Quandary’s Inwood Arete

No matter how many times I have climbed the 14er Quandary Peak, there always seems to be new terrain to discover. The┬áremote north face of Quandary harbors a semi-technical route that ascends an arete for 2,000′ to 13,800′ on the broad east face. Kristine & Sawyer were back on the coast of Maine visiting her folks for a week and so my friend Reid Jennings and I made a plan to hit this route as it would be a short half-day climb and not too much time away from Rainie & Kona back at the house. Plus, it would be a nice Independence Day scramble. I had been wanting to check this route out for some time and is even featured in David Cooper’s Colorado Scrambles book. Reid & I met at the main Quandary Peak TH at 7:15am and after driving the 2 miles or so on the dirt access road to the 11,000′ McCullough Gulch TH, we set off hiking up McCullough Gulch around 7:45am. It was very nice to leave the hundreds of folks at the main Quandary Peak TH, who would be hiking the normal standard east ridge, and have the entire north side to ourselves. I brought my 7mm tag line as our lightweight rope and a half rack of nuts and cams for the fun-looking initial 100′ 5.7 crack pitch. We both brought our harnesses, helmets, and rock shoes as well. After about an hour, 1000′ of vertical gain, and a delicate creek crossing, we reached the base of the route at the nice looking 5.7 crack.

Reid and the creek crossing

Reid and the creek crossing

The Inwood Arete. The 5.7 crack is in red and the remaining route denoted in blue is all 3rd, 4th, and low 5th class scrambling

The Inwood Arete. The 5.7 crack is in red and the remaining route denoted in blue is all 3rd, 4th, and low 5th class scrambling

Now there are 4th class and maybe low 5th class ways around this initial 5.7 crack, but what’s the fun in that?

Looking up the initial 5.7 crack

Looking up the initial 5.7 crack

Looking down at Reid at the crack's base

Looking down at Reid at the crack’s base

I placed 4 cams in about 90′, so its pretty easy climbing, but definitely adds a bit of fun to the route. I made an anchor at the top and brought Reid up to me. He enjoyed the pitch as well. We stowed our gear and traded climbing shoes for trail runners and took off up the class 3 scrambling.

Above the initial technical pitch

Above the initial technical pitch

I think the best part of the route and the most fun was the several hundred feet of class 4 and low 5th class scrambling on solid slabs above this initial class 3 scrambling. It was great. Very solid and fun climbing using various crack systems. This took us up to the base of the 1st tower.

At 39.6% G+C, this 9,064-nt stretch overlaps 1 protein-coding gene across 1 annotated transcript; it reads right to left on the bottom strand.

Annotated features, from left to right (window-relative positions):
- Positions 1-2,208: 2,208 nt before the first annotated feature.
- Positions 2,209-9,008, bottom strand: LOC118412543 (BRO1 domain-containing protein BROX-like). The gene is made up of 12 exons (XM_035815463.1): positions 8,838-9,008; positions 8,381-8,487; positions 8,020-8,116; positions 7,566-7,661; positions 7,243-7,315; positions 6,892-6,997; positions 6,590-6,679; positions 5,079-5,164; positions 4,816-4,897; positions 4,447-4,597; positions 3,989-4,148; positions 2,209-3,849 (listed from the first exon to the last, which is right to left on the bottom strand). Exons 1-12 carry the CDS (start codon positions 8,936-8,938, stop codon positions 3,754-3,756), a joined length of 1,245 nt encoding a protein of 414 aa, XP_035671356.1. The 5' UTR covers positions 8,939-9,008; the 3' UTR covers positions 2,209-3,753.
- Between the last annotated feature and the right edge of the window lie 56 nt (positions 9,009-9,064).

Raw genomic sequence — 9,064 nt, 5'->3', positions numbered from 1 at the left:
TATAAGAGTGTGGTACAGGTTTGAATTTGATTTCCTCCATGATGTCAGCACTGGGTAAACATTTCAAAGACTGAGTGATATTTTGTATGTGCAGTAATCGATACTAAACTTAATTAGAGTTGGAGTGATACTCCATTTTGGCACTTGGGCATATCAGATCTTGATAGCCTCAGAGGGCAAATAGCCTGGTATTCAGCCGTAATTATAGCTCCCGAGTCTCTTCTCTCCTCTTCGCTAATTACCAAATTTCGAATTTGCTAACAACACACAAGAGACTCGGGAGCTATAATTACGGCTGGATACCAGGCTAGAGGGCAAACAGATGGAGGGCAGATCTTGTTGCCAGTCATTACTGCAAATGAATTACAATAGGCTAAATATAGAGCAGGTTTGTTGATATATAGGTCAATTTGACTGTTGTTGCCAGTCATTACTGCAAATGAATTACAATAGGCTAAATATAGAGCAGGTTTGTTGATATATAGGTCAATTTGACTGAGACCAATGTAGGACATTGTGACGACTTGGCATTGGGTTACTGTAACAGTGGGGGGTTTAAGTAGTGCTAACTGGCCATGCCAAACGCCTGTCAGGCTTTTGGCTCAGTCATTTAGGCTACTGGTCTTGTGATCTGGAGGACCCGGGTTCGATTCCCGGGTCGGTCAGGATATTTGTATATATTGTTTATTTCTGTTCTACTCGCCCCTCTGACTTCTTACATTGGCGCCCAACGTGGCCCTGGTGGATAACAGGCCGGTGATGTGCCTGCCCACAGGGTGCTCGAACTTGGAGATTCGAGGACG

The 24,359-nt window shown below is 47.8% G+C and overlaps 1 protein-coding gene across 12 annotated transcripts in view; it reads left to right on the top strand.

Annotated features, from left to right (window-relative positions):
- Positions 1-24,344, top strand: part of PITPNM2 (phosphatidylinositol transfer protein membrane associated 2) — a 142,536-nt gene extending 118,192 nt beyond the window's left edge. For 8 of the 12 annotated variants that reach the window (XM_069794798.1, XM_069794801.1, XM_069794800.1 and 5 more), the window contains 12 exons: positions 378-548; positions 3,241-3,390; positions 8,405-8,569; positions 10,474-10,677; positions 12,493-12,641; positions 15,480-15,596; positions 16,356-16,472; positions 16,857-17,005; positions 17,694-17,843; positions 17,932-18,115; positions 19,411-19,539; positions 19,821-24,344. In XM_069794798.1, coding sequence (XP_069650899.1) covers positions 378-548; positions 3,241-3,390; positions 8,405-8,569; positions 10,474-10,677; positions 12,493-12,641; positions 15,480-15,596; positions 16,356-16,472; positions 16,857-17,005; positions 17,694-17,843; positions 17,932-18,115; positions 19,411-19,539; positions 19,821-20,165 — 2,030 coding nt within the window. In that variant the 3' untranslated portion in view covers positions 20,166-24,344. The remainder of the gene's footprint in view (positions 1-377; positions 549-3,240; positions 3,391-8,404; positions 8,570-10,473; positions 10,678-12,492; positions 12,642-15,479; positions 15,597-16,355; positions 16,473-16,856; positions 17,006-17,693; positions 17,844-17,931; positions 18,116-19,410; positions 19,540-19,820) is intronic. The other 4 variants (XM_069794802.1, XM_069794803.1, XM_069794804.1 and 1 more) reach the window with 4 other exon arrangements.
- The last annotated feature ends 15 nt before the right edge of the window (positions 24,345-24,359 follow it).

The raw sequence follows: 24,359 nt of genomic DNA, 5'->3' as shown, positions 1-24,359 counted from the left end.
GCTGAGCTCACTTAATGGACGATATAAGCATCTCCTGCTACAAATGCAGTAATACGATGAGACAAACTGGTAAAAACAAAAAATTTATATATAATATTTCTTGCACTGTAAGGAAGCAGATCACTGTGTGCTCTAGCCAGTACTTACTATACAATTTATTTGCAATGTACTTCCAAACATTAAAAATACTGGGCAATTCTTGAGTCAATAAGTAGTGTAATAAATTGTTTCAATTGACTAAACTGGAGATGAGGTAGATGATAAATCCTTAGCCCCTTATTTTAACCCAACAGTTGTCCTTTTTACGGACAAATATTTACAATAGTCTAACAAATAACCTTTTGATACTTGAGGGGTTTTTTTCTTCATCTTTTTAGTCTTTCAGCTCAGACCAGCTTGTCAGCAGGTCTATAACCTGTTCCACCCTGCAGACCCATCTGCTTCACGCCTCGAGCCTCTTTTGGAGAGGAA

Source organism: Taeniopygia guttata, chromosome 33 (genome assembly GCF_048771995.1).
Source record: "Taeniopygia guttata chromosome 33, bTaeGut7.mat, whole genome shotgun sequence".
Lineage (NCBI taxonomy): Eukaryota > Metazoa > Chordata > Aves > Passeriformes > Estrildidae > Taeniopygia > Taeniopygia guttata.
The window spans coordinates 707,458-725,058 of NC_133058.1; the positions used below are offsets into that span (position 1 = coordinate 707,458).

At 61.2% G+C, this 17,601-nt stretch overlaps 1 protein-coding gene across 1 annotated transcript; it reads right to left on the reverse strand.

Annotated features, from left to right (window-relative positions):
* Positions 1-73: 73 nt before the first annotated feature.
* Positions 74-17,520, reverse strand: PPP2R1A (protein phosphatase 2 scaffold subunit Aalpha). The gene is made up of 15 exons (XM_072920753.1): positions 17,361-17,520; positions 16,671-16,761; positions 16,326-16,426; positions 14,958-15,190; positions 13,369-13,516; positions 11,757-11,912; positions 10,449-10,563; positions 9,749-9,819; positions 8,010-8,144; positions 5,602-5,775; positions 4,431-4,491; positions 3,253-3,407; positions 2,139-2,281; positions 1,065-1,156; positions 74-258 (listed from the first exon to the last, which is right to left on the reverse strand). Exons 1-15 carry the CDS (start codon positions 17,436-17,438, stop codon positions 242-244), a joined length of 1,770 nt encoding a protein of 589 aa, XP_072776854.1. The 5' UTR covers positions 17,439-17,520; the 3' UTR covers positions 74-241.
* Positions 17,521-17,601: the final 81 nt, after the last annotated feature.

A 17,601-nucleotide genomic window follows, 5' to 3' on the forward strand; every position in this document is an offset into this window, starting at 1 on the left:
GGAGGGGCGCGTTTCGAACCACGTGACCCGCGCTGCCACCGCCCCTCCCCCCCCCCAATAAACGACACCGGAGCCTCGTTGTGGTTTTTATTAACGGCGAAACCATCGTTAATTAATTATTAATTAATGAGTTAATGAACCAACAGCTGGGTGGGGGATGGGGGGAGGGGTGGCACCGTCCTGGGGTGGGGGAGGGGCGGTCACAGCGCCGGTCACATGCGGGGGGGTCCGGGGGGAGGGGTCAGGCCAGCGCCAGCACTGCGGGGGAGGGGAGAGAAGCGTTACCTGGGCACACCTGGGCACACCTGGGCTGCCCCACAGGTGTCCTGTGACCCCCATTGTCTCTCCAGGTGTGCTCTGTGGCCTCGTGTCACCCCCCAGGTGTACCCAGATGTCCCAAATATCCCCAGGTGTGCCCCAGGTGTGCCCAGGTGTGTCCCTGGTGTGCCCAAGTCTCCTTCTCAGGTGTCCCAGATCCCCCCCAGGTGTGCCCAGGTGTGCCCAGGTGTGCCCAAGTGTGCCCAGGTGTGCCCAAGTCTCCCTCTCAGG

Reid on the slabs

Reid on the slabs

Reid on a section of friction climbing with a great view down McCullough Gulch

Reid on a section of friction climbing with a great view down to McCullough Gulch

More scenic climbing shots of Reid on the slabs

More scenic climbing shots of Reid on the slabs

The cracks in the slabs really provided a nice route to the top

The cracks in the slabs really provided a nice route to the top

Reid almost to the top of the slabs

Reid almost to the top of the slabs

The towers would have been fun to hit head-on, but we just found the small gully up between the 1st & 2nd towers from the east and scrambled around just to the west of the 2nd & 3rd towers. These towers aren’t really all that impressive – mere bumps on a not so well-defined arete.

Reid coming up the gully which bisects the 1st & 2nd towers

Reid coming up the gully which bisects the 1st & 2nd towers

More scrambling awaits

More scrambling awaits

While the Inwood Arete is really not a sharp ridge as you’d think an arete should be, the scrambling is still fun and worthwhile, in my opinion. The route does sort-of meander up the remaining arete between steep, loose gullies and small cliff bands to the top at about 13,800′.

Reid up high on the route

Reid up high on the route. The three towers can be seen over his left shoulder down below